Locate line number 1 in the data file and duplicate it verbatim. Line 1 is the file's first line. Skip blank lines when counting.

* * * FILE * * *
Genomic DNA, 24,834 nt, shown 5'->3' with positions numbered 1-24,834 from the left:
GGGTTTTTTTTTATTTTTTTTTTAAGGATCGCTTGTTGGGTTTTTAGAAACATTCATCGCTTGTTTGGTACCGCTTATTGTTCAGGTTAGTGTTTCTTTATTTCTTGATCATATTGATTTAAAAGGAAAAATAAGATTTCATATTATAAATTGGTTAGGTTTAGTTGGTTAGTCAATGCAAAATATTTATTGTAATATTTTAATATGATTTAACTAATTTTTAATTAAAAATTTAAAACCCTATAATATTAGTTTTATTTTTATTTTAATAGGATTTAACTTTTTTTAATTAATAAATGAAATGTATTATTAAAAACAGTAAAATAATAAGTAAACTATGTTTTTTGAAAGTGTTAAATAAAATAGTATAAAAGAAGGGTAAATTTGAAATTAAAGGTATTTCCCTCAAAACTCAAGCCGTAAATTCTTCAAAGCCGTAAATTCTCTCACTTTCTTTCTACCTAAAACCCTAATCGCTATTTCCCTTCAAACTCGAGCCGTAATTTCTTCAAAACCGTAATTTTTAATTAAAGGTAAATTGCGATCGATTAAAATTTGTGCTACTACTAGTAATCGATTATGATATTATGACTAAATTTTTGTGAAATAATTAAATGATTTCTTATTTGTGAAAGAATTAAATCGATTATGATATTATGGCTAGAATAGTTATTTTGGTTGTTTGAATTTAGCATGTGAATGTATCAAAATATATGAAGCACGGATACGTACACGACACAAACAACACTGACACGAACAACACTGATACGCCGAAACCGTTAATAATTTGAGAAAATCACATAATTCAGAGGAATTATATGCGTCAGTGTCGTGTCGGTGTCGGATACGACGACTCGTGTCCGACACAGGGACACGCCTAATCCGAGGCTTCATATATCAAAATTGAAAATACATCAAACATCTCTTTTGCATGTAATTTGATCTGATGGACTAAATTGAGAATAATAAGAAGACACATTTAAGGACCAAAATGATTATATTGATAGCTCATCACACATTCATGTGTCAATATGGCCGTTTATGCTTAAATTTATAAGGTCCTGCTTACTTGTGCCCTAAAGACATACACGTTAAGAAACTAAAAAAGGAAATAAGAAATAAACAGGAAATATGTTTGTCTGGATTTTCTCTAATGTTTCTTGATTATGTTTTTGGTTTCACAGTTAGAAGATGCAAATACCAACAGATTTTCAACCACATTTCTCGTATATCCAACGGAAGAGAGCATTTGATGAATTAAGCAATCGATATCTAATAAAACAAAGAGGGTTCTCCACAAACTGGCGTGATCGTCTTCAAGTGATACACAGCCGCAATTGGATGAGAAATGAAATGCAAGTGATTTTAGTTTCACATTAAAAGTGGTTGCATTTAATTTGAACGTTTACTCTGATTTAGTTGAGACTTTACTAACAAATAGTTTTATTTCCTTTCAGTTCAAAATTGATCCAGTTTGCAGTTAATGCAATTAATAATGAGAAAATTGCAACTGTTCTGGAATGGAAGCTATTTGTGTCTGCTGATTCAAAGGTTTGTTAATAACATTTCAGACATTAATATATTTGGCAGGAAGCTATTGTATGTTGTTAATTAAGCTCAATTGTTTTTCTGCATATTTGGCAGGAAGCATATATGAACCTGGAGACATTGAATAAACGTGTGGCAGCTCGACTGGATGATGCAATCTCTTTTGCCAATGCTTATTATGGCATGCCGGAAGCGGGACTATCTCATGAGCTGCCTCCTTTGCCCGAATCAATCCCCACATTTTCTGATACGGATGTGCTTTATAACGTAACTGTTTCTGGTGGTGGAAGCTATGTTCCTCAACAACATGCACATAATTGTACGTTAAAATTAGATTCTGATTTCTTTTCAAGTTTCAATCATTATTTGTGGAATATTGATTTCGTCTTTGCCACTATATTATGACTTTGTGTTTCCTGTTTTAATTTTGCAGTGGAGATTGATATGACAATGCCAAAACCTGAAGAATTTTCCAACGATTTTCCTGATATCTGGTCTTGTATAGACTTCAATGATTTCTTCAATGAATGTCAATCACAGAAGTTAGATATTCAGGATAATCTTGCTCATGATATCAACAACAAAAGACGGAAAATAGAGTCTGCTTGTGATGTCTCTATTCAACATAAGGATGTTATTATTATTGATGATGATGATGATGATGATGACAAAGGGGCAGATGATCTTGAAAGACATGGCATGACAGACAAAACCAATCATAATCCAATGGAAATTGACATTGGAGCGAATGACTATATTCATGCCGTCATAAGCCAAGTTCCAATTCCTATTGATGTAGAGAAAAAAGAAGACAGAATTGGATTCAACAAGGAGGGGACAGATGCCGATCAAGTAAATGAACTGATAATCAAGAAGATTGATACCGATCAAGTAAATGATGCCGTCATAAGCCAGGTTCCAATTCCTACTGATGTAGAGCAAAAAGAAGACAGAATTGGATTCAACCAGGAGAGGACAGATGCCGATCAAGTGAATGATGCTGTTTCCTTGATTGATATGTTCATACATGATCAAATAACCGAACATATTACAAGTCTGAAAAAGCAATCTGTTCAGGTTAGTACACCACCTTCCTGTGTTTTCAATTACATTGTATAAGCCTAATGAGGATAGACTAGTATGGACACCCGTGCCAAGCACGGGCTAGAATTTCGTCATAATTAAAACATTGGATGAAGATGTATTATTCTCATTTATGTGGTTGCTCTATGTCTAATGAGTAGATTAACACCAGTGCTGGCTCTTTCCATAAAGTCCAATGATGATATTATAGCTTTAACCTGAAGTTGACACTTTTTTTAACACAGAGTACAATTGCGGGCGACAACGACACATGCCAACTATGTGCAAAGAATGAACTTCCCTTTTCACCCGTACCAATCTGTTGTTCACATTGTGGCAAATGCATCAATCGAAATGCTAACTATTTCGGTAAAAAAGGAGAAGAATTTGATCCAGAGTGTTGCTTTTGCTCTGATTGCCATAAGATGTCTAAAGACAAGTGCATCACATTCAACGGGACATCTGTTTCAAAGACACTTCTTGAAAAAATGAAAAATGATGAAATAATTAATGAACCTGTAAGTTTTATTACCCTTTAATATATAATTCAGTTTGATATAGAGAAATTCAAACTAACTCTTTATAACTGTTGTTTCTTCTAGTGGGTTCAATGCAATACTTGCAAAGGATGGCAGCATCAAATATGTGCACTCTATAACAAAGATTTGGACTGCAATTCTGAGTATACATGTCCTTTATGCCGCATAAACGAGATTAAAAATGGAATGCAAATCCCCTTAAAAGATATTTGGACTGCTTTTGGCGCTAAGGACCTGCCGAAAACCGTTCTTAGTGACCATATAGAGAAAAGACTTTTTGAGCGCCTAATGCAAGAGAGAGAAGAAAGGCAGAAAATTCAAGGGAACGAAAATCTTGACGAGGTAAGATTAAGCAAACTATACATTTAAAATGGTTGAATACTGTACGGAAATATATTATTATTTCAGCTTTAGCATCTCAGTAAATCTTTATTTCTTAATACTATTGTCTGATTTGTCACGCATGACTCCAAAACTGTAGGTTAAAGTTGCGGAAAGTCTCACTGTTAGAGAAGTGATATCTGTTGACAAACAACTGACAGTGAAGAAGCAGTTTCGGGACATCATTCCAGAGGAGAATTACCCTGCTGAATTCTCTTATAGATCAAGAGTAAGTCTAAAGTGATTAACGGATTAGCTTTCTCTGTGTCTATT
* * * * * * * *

Genomic DNA, 24,834 nt, shown 5'->3' with positions numbered 1-24,834 from the left: